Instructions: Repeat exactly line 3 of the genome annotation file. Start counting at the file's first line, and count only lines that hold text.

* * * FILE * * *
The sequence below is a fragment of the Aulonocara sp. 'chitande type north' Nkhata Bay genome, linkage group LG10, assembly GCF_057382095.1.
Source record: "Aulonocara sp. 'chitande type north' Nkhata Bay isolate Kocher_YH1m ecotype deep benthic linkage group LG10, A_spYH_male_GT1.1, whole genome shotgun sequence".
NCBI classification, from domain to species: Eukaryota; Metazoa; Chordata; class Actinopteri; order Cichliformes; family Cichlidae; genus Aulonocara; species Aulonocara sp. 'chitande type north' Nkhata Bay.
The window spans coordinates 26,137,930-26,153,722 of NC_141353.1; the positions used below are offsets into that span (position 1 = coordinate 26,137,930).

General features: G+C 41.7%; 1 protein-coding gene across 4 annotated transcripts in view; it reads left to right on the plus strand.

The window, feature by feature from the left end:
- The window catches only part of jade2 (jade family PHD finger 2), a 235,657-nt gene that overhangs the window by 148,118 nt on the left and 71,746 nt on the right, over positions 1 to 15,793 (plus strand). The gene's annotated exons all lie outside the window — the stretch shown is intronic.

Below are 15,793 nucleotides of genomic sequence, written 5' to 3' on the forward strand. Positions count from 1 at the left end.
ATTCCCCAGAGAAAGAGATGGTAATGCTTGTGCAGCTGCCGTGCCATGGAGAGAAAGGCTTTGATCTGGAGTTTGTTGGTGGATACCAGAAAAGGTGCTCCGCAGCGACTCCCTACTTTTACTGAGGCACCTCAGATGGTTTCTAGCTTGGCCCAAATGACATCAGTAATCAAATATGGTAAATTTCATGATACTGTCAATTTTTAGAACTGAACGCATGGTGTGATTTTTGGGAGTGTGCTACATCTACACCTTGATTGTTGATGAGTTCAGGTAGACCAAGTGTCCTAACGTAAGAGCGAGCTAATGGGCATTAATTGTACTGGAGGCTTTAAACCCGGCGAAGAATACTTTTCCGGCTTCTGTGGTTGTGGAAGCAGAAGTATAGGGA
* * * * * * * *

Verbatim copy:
NCBI classification, from domain to species: Eukaryota; Metazoa; Chordata; class Actinopteri; order Cichliformes; family Cichlidae; genus Aulonocara; species Aulonocara sp. 'chitande type north' Nkhata Bay.